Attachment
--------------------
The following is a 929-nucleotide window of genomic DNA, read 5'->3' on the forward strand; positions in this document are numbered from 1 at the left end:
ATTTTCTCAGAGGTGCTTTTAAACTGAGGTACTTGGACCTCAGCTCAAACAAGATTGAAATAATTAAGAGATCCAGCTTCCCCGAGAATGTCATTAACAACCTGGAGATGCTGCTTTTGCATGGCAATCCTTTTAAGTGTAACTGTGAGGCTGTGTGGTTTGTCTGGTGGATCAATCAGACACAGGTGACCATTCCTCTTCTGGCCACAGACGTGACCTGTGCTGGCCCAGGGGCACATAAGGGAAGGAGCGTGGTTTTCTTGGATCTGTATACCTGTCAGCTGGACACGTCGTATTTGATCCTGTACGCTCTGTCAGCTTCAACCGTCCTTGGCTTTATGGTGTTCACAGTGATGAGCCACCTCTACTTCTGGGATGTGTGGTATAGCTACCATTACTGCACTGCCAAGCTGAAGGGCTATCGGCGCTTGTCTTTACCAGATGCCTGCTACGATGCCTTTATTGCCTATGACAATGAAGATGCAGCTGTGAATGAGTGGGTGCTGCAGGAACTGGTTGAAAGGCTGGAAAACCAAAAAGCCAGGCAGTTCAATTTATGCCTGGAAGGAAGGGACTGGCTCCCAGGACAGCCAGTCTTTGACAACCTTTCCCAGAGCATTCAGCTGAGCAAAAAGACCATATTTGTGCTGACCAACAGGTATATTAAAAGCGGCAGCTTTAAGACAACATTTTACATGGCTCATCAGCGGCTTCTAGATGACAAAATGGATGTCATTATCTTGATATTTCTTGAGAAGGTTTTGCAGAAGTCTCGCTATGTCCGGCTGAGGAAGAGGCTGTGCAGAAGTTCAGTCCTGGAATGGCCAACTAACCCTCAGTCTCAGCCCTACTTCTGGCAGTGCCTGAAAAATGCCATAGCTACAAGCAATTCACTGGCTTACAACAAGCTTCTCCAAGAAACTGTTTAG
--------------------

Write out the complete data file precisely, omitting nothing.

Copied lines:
The following is a 929-nucleotide window of genomic DNA, read 5'->3' on the forward strand; positions in this document are numbered from 1 at the left end:
ATTTTCTCAGAGGTGCTTTTAAACTGAGGTACTTGGACCTCAGCTCAAACAAGATTGAAATAATTAAGAGATCCAGCTTCCCCGAGAATGTCATTAACAACCTGGAGATGCTGCTTTTGCATGGCAATCCTTTTAAGTGTAACTGTGAGGCTGTGTGGTTTGTCTGGTGGATCAATCAGACACAGGTGACCATTCCTCTTCTGGCCACAGACGTGACCTGTGCTGGCCCAGGGGCACATAAGGGAAGGAGCGTGGTTTTCTTGGATCTGTATACCTGTCAGCTGGACACGTCGTATTTGATCCTGTACGCTCTGTCAGCTTCAACCGTCCTTGGCTTTATGGTGTTCACAGTGATGAGCCACCTCTACTTCTGGGATGTGTGGTATAGCTACCATTACTGCACTGCCAAGCTGAAGGGCTATCGGCGCTTGTCTTTACCAGATGCCTGCTACGATGCCTTTATTGCCTATGACAATGAAGATGCAGCTGTGAATGAGTGGGTGCTGCAGGAACTGGTTGAAAGGCTGGAAAACCAAAAAGCCAGGCAGTTCAATTTATGCCTGGAAGGAAGGGACTGGCTCCCAGGACAGCCAGTCTTTGACAACCTTTCCCAGAGCATTCAGCTGAGCAAAAAGACCATATTTGTGCTGACCAACAGGTATATTAAAAGCGGCAGCTTTAAGACAACATTTTACATGGCTCATCAGCGGCTTCTAGATGACAAAATGGATGTCATTATCTTGATATTTCTTGAGAAGGTTTTGCAGAAGTCTCGCTATGTCCGGCTGAGGAAGAGGCTGTGCAGAAGTTCAGTCCTGGAATGGCCAACTAACCCTCAGTCTCAGCCCTACTTCTGGCAGTGCCTGAAAAATGCCATAGCTACAAGCAATTCACTGGCTTACAACAAGCTTCTCCAAGAAACTGTTTAG